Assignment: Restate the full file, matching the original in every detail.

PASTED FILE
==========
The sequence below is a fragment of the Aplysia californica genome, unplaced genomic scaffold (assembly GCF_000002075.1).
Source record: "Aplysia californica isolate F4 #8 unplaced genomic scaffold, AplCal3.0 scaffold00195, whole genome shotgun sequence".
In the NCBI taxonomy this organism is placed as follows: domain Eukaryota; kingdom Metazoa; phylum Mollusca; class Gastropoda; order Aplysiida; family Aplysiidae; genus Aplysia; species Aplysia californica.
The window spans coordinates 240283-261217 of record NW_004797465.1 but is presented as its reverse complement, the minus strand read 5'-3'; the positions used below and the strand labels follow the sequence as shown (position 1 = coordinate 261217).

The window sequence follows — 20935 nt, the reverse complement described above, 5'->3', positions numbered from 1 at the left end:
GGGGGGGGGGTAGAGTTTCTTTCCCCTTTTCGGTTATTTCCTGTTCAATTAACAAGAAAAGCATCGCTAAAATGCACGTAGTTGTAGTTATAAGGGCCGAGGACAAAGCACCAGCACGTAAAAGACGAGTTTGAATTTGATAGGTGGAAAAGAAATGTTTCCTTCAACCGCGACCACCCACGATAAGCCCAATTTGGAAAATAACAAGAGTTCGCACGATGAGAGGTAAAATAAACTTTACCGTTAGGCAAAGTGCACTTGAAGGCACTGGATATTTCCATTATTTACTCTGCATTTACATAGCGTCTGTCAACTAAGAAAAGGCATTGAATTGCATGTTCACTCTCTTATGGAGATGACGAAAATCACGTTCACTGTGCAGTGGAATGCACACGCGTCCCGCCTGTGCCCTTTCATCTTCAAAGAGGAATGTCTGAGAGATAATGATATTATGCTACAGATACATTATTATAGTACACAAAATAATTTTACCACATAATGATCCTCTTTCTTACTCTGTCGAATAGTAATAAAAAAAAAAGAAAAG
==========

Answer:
The sequence below is a fragment of the Aplysia californica genome, unplaced genomic scaffold (assembly GCF_000002075.1).
Source record: "Aplysia californica isolate F4 #8 unplaced genomic scaffold, AplCal3.0 scaffold00195, whole genome shotgun sequence".
In the NCBI taxonomy this organism is placed as follows: domain Eukaryota; kingdom Metazoa; phylum Mollusca; class Gastropoda; order Aplysiida; family Aplysiidae; genus Aplysia; species Aplysia californica.
The window spans coordinates 240283-261217 of record NW_004797465.1 but is presented as its reverse complement, the minus strand read 5'-3'; the positions used below and the strand labels follow the sequence as shown (position 1 = coordinate 261217).

The window sequence follows — 20935 nt, the reverse complement described above, 5'->3', positions numbered from 1 at the left end:
GGGGGGGGGGTAGAGTTTCTTTCCCCTTTTCGGTTATTTCCTGTTCAATTAACAAGAAAAGCATCGCTAAAATGCACGTAGTTGTAGTTATAAGGGCCGAGGACAAAGCACCAGCACGTAAAAGACGAGTTTGAATTTGATAGGTGGAAAAGAAATGTTTCCTTCAACCGCGACCACCCACGATAAGCCCAATTTGGAAAATAACAAGAGTTCGCACGATGAGAGGTAAAATAAACTTTACCGTTAGGCAAAGTGCACTTGAAGGCACTGGATATTTCCATTATTTACTCTGCATTTACATAGCGTCTGTCAACTAAGAAAAGGCATTGAATTGCATGTTCACTCTCTTATGGAGATGACGAAAATCACGTTCACTGTGCAGTGGAATGCACACGCGTCCCGCCTGTGCCCTTTCATCTTCAAAGAGGAATGTCTGAGAGATAATGATATTATGCTACAGATACATTATTATAGTACACAAAATAATTTTACCACATAATGATCCTCTTTCTTACTCTGTCGAATAGTAATAAAAAAAAAAGAAAAG